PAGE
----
Epilepsy Program

Surgical Treatments

The Stanford Comprehensive Epilepsy Program offers leading-edge epilepsy brain surgery techniques. Epilepsy medications are effective in approximately two-thirds of people with epilepsy. The remaining one-third do not obtain good seizure control or have intolerable side effects from the medications.

If your seizures cannot be controlled with medications, you may be a good candidate for surgery to cure epilepsy. The key to epilepsy surgery is localization of the precise source of the seizure in your brain.

For localization, various types of diagnostic information are gathered. But the most important test results that doctors rely on are:

In cases where there are uncertainties about the source of your seizures, Stanford offers intracranial monitoring with electrode probes that are placed inside your brain to find the source. Our epilepsy doctors and neurosurgeons work together to place grids of electrodes over the surface of your brain or depth electrodes in its deeper structures.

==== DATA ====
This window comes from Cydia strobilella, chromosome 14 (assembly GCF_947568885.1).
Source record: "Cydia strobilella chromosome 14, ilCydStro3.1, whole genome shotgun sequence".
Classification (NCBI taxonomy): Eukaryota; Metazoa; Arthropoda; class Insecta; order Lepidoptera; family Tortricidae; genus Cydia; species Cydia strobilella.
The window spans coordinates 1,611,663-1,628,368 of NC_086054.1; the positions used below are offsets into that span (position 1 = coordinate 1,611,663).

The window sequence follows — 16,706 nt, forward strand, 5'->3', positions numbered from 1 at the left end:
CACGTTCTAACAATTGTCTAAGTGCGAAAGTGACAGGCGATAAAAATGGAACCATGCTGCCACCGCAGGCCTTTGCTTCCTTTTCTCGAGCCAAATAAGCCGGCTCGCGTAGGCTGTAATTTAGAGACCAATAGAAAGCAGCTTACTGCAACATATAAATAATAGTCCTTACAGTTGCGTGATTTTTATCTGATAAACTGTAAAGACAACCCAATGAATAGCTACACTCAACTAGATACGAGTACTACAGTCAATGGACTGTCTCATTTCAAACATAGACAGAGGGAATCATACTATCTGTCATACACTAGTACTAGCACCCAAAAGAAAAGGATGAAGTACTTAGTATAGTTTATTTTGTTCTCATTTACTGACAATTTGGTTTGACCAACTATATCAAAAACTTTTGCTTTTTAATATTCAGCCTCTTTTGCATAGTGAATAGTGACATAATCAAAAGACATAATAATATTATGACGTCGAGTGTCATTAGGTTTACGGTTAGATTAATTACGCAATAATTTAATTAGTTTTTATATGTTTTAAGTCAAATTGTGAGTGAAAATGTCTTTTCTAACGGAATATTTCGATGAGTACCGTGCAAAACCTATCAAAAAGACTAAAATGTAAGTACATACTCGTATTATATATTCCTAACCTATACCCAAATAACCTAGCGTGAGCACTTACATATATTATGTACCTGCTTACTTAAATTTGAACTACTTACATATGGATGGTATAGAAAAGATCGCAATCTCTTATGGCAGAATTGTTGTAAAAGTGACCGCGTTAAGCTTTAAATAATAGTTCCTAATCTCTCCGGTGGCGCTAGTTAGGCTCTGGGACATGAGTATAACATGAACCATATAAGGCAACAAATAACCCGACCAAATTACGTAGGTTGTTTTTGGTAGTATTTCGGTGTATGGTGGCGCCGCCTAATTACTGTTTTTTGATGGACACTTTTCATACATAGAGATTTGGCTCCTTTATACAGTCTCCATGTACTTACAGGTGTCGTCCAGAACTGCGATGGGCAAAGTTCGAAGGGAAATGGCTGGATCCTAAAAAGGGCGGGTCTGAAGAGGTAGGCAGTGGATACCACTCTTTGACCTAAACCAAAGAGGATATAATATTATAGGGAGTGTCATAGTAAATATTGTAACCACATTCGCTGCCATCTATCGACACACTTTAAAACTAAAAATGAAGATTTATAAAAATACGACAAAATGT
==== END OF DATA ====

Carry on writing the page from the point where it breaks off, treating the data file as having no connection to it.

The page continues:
Functional Mapping

Functional mapping involves neurosurgeons placing electrodes in the form of wires or flexible sheets (called strips and grids) on or in brain tissue to map the precise origin of seizures. Grid electrodes can be used both for recording and stimulating brain tissue to identify the underlying function of that region, such as language, sensation or motor function.

Implanted electrodes (black dots) capture the origin of seizures.

Mapping identifies brain regions that are involved in specific functions like recognizing faces. The map of where seizures arise helps surgeons avoid these critical areas while operating. Invasive electrodes remain in place for a few days up to 1-2 weeks to record and map seizures. They are then removed and epilepsy surgery is performed, if findings indicate you are a good candidate for surgery.

Wada (Intracarotid Amobarbital) Test

The Wada (intracarotid amobarbital) test is done to localize speech and memory functions in some candidates for epilepsy surgery.

Other Procedures

Other specialized procedures are performed less often but may work for some patients with epilepsy.

Stanford Medicine Resources:

Footer Links: